But it seemed like destiny was on their side. They got through each problem one by one.

On December 14, they landed in Saint John.


Generosity of strangers

Maria couldn’t take her eyes off the sea when she arrived.It was something special for me,” she said. “I’m in love with the ocean here; it’s a part that I like in Canada.

She was also struck by the generosity of the people here. And how willing they are to lend a hand to complete strangers. Their host, Pam, went above and beyond to help them get settled. She was somehow able to find them an apartment big enough for five people and a cat – in the middle of December. She even sourced some basic furniture and volunteers to move them in.

That Christmas, the whole family pitched in to help Pam bake cookies and put up decorations. Maria had a lot of fun because she liked the way Canadians go all out to deck the house, which wasn’t a common custom in her family. But that didn’t stop her from trying every year though. In Ukraine, I was the one who did the Christmas tree and surrounded [everyone] with Christmas stuff,” she said, laughing. I was annoying everyone with this.”

In the new year, the family focused on building a new life here. Her brother got ready for college. Her father got a job right in his field as a truck driver for Shoreland Transport.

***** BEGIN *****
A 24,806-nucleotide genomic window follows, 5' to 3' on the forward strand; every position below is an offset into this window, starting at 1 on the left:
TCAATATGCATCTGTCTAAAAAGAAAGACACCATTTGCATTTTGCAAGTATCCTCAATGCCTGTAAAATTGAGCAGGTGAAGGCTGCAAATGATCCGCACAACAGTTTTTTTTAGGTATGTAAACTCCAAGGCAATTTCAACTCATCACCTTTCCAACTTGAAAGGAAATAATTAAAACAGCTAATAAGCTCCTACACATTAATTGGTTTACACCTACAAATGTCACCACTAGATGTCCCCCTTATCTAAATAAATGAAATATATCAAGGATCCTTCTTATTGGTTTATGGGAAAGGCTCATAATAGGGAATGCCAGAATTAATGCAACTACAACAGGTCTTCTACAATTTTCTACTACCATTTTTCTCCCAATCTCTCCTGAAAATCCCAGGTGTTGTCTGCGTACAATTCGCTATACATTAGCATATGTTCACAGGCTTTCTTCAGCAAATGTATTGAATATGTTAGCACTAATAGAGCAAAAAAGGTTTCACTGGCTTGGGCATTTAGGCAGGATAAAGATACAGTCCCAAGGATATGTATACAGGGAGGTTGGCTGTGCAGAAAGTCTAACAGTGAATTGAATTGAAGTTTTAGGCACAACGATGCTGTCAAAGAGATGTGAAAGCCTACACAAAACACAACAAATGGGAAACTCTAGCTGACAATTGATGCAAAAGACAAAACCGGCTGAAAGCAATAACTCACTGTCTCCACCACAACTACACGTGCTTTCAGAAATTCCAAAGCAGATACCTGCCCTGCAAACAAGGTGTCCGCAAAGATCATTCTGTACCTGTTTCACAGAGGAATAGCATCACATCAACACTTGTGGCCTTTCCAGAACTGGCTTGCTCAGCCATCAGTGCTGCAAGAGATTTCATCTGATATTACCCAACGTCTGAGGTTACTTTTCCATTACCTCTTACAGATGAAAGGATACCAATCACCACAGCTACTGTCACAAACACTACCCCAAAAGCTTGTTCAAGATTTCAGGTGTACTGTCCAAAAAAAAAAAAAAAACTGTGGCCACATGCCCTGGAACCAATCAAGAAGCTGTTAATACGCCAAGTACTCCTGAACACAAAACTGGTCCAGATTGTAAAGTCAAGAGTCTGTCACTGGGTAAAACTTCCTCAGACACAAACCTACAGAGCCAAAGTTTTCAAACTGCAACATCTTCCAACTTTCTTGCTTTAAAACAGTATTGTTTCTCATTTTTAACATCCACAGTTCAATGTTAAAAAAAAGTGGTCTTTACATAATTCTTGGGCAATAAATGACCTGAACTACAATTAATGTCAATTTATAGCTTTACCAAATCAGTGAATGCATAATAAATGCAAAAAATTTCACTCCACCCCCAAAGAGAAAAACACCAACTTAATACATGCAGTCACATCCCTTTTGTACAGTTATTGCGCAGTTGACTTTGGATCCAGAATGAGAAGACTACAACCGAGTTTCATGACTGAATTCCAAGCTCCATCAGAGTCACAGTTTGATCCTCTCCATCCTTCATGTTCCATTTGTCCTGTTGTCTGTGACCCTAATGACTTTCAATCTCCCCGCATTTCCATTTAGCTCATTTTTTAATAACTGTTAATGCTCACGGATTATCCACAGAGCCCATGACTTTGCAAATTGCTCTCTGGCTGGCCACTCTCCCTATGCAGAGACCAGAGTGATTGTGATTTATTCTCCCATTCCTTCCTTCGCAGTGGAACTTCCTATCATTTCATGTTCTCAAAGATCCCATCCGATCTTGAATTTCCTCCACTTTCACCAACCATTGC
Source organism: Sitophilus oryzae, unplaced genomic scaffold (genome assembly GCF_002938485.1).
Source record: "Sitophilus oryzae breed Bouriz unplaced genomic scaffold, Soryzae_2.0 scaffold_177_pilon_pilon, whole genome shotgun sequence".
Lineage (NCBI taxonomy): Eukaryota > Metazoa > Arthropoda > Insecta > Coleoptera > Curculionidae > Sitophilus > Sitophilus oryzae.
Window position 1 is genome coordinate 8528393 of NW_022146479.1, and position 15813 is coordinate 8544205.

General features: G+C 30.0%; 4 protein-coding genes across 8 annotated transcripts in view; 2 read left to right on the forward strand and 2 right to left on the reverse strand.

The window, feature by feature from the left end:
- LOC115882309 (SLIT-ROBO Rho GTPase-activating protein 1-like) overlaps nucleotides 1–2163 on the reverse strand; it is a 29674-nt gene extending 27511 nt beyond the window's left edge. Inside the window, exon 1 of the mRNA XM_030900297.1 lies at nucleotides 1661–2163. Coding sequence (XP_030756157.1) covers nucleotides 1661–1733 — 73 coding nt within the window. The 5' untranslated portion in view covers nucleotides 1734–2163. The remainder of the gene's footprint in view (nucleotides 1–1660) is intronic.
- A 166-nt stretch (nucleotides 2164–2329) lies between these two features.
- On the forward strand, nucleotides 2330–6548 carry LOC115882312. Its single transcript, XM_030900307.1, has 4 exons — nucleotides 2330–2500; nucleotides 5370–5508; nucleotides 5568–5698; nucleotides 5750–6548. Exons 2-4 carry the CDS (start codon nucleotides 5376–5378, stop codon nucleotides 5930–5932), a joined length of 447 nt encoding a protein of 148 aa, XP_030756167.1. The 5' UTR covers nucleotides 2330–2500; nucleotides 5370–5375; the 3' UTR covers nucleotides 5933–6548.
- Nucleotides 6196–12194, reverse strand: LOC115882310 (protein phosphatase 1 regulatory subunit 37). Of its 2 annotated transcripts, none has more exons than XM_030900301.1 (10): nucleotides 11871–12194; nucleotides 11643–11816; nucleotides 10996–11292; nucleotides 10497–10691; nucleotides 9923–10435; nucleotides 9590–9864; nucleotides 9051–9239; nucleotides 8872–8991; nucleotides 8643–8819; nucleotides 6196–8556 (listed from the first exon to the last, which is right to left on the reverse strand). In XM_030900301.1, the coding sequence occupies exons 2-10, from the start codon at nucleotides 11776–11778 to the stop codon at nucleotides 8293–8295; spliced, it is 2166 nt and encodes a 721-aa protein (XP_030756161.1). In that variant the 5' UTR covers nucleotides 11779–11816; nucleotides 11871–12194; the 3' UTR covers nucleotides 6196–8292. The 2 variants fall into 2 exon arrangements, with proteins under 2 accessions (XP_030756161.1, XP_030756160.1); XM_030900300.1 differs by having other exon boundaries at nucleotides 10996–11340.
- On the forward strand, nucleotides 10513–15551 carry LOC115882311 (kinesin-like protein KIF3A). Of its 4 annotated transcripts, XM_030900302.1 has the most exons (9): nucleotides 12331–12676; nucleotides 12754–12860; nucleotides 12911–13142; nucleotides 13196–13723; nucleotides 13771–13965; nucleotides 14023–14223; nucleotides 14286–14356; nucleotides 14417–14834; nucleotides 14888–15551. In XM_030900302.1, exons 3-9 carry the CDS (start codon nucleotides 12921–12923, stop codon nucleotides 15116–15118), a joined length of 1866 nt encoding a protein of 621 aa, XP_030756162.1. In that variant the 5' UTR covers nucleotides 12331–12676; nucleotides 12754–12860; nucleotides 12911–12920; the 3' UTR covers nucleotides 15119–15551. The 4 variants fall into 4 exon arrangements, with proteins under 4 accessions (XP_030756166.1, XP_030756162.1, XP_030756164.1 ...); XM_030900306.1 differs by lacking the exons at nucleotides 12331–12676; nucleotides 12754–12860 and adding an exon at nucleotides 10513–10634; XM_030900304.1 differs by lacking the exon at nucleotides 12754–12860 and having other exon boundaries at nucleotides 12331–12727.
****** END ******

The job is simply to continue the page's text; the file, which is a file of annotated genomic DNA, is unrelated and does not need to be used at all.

And Maria got back into social media management by working with WE Believe. But this time, she gets to meet people as well when she works at the local charity events she helps to promote. She also wants to get her driver’s licence and buy a car one day so she could have the freedom to travel.

Beyond that, she’s open to what the future brings. “[With] the war,” she said. I think I [learned] to enjoy these days and not [think] about what will be next.

Winluck Wong is a freelance writer heating up ideas and hammering them into stories. Some even have a shape. Visit his shop for more!

Share This Post


Learn how we helped 100 top brands gain success.

Let's have a chat